Above all, watch your traffic closely and you’ll start to see patterns. Make sure you’ve got new content on the days with the heaviest traffic and make sure to add more relative content within your popular posts.
5. Partner with other bloggers.
Remember at the beginning of this post I talked about how I made friends with other bloggers? Eventually we started working together and creating fresh new content. This is great for your blog because you get to not only share the awesome work of others, but they’re sharing your awesome work, which means more inbound links (Google gold) and new readers visiting your site! You can do this in the form of blog hops like this one, or just by blog sharing (trading blogs for a day with another blogger – you post on their site and they post on yours).
6. Apply to be a contributor.
Tons of blogs (including mine) put out a call for contributors annually. Fill out the application and submit your very best work. Often times this can be a paid position, but the non-cash benefits can be invaluable, like pins, facebook groups, and the opportunity to ask questions and gain advice from seasoned, professional bloggers.
Typically these calls are put out around October and November for the following year. But say it’s April and you’re just now reading this and you don’t want to wait six months. Reach out to your favorite blogger and ask if you can guest post! Make sure you are ready to share a recent post and an idea you have for your guest post. *Tip – don’t reach out to a blogger that you have never had contact with. Get to know them a little, comment on their posts and social media first.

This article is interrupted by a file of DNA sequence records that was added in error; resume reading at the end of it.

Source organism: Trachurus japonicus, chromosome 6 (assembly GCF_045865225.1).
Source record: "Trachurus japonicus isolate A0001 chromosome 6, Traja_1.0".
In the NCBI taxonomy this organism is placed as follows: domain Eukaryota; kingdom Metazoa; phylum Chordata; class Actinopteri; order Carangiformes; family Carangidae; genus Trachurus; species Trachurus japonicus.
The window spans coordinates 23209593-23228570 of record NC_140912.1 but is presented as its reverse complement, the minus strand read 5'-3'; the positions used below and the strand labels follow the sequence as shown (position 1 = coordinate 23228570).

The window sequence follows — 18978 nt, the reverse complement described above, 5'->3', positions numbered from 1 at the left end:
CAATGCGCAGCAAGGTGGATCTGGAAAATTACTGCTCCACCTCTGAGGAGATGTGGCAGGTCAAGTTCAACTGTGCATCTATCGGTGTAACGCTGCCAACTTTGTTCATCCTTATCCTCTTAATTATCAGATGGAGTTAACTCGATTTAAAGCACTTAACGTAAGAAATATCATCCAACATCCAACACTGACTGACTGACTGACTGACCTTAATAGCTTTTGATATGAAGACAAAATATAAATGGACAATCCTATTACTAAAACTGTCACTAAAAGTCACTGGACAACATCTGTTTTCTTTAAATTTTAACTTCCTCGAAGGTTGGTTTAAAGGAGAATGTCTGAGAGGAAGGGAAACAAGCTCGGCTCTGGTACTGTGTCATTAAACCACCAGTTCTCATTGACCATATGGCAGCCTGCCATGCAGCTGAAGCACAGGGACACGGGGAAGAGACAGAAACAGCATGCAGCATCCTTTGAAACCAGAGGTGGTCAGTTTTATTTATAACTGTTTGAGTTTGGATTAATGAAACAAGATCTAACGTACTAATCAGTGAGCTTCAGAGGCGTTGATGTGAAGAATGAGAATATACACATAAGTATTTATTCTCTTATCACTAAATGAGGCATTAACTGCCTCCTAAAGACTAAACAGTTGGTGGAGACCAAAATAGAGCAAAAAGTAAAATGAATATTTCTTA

7. Improve your photography.
Quality is the key to successful posts, and with Pinterest driving an average of 70% of traffic to creative blogs, your photos are a top priority. My biggest tip is SAY NO TO FLASH!! Please, for the love of all that is good do not use a flash when you take pretty pictures for your blog. That project or dish that is crazy amazing won’t be able to stand out and can make your post fall flat. Take a photography course – there are tons of online classes. I recommend Shoot Fly Shoot as one of the best.
If you must photograph indoors with no natural light, I recommend an external flash like this one. Pointed towards the ceiling it will help to rid your photo of shadows and then you can play with the white balance in post editing.
8. Share your BEST content.
I think this goes without saying, but I’m going to say it anyway. Don’t post just for the sake of posting. It’s better to skip a day in your schedule than to post mediocre or forced content. If you made a great recipe and the pictures didn’t come out, don’t post them. Make it again.
9. Reach out to brands you’d like to work with.